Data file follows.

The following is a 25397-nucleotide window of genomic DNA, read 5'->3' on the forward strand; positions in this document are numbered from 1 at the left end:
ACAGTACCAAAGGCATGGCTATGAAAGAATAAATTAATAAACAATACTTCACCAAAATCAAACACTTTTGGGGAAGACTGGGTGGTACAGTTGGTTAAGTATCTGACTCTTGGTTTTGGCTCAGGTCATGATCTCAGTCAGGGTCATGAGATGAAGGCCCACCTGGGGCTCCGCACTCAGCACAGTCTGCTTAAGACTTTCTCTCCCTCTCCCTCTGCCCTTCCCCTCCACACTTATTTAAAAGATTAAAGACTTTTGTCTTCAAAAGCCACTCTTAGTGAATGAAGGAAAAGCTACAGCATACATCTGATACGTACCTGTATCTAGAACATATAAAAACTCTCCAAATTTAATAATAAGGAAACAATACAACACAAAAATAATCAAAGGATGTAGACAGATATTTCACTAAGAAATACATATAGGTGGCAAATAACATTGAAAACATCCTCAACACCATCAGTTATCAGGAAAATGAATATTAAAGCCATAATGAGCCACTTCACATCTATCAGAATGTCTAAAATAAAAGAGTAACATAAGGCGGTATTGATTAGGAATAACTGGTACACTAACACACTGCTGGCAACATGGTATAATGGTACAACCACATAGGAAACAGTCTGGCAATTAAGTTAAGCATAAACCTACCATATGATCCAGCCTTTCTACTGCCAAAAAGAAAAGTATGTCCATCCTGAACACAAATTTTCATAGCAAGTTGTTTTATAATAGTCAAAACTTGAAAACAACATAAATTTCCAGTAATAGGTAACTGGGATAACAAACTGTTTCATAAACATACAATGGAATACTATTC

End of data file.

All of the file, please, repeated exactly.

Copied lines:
The following is a 25397-nucleotide window of genomic DNA, read 5'->3' on the forward strand; positions in this document are numbered from 1 at the left end:
ACAGTACCAAAGGCATGGCTATGAAAGAATAAATTAATAAACAATACTTCACCAAAATCAAACACTTTTGGGGAAGACTGGGTGGTACAGTTGGTTAAGTATCTGACTCTTGGTTTTGGCTCAGGTCATGATCTCAGTCAGGGTCATGAGATGAAGGCCCACCTGGGGCTCCGCACTCAGCACAGTCTGCTTAAGACTTTCTCTCCCTCTCCCTCTGCCCTTCCCCTCCACACTTATTTAAAAGATTAAAGACTTTTGTCTTCAAAAGCCACTCTTAGTGAATGAAGGAAAAGCTACAGCATACATCTGATACGTACCTGTATCTAGAACATATAAAAACTCTCCAAATTTAATAATAAGGAAACAATACAACACAAAAATAATCAAAGGATGTAGACAGATATTTCACTAAGAAATACATATAGGTGGCAAATAACATTGAAAACATCCTCAACACCATCAGTTATCAGGAAAATGAATATTAAAGCCATAATGAGCCACTTCACATCTATCAGAATGTCTAAAATAAAAGAGTAACATAAGGCGGTATTGATTAGGAATAACTGGTACACTAACACACTGCTGGCAACATGGTATAATGGTACAACCACATAGGAAACAGTCTGGCAATTAAGTTAAGCATAAACCTACCATATGATCCAGCCTTTCTACTGCCAAAAAGAAAAGTATGTCCATCCTGAACACAAATTTTCATAGCAAGTTGTTTTATAATAGTCAAAACTTGAAAACAACATAAATTTCCAGTAATAGGTAACTGGGATAACAAACTGTTTCATAAACATACAATGGAATACTATTC